Subscribe to Here’s the Deal, our politics newsletter for analysis you won’t find anywhere else.
Thank you. Please check your inbox to confirm.
The government of Afghanistan and the Taliban are in the early stages of negotiations representing the most significant attempt yet to deliver peace. Zalmay Khalilzad, the U.S. special envoy for Afghan reconciliation, signed an agreement with the Taliban in February that led to the talks. But violence between the government and the Taliban remains high. Khalilzad joins Nick Schifrin to discuss.
Now: attempts to end the U.S.' longest war.
The Afghan government and the Taliban are in the early stages of negotiations that are the most significant attempt yet to find peace.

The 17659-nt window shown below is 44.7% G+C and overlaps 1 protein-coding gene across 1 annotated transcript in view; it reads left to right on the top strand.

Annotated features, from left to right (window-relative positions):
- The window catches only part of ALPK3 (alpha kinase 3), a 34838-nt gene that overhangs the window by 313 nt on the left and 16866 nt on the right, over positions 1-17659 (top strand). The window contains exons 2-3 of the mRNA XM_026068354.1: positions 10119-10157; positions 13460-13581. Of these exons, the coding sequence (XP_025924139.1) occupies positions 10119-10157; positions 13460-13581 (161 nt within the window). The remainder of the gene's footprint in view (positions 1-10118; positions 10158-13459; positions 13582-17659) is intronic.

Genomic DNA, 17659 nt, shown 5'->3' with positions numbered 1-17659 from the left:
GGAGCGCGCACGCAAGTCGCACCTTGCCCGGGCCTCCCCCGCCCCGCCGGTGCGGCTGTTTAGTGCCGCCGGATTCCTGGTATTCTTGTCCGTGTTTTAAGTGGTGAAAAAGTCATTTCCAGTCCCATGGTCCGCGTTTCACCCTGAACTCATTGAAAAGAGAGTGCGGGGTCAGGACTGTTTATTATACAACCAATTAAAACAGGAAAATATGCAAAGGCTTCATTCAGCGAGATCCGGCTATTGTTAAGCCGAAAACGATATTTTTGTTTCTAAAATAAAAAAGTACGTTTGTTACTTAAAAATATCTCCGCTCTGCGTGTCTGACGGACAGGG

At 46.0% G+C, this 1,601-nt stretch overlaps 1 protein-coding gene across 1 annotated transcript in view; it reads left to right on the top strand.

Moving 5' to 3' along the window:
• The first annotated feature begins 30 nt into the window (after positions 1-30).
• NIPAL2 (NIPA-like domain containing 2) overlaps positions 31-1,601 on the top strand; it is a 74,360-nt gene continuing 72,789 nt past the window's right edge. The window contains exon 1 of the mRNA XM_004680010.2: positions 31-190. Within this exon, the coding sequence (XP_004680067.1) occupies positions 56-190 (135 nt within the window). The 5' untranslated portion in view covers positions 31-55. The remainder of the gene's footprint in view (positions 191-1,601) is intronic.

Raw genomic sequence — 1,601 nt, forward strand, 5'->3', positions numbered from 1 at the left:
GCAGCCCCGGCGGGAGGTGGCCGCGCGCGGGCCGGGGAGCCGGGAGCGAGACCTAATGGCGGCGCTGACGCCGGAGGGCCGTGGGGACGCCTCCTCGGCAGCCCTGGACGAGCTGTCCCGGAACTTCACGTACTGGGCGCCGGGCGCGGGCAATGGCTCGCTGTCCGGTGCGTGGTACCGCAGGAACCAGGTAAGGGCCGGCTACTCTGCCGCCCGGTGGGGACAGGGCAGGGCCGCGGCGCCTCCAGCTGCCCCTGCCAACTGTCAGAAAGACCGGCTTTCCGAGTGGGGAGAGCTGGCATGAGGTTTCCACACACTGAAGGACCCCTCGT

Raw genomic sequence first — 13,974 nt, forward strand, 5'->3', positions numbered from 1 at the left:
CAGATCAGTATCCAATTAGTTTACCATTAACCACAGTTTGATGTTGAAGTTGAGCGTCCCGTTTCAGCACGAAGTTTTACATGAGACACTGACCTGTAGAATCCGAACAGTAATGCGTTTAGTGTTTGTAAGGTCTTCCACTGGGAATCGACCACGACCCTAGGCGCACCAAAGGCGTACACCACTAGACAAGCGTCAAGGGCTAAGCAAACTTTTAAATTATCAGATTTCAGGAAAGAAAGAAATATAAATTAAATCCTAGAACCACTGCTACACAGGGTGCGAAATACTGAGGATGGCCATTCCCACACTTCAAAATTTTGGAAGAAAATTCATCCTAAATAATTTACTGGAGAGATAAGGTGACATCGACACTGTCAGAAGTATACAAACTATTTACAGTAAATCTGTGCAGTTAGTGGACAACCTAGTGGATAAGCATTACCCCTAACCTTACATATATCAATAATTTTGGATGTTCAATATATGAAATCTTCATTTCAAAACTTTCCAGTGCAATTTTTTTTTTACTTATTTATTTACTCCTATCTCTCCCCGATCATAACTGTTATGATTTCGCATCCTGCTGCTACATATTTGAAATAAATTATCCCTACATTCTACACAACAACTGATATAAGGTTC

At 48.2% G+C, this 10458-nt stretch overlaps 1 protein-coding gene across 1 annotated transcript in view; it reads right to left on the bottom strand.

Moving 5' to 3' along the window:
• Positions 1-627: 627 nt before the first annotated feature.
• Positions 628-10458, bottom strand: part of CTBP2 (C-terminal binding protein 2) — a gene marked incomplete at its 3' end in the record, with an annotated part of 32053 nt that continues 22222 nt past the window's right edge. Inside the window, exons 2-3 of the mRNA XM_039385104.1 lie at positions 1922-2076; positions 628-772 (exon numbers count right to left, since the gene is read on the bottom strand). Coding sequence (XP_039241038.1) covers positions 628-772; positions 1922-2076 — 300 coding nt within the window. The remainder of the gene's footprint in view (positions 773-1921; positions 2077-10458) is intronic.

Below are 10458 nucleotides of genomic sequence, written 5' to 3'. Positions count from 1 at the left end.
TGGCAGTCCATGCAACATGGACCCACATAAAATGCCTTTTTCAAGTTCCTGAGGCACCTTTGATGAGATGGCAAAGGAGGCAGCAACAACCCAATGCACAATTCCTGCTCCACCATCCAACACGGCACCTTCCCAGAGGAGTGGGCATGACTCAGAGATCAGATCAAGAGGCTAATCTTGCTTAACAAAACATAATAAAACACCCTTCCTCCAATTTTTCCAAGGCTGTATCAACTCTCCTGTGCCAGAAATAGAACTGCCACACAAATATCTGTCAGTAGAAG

Nick Schifrin speaks to the U.S. official who's leading the effort.
Judy, as the government and Taliban are negotiating in Doha, the violence between them in Afghanistan is getting worse.
In just the last few days, government forces have killed dozens of Taliban militants in the east, while the Taliban killed dozens of police officers in the South.
And, last weekend, Afghan forces conducted airstrikes in a province in the north that is partially Taliban-controlled, killing Taliban militants, but also causing reports of civilian deaths.
It was seven months ago that special envoy for Afghan reconciliation Zalmay Khalilzad signed an agreement with the Taliban. After a bit of a delay, that led to the negotiations in Doha today designed to end all this violence.
And Ambassador Khalilzad joins me now.
It's good to have you back on the "NewsHour."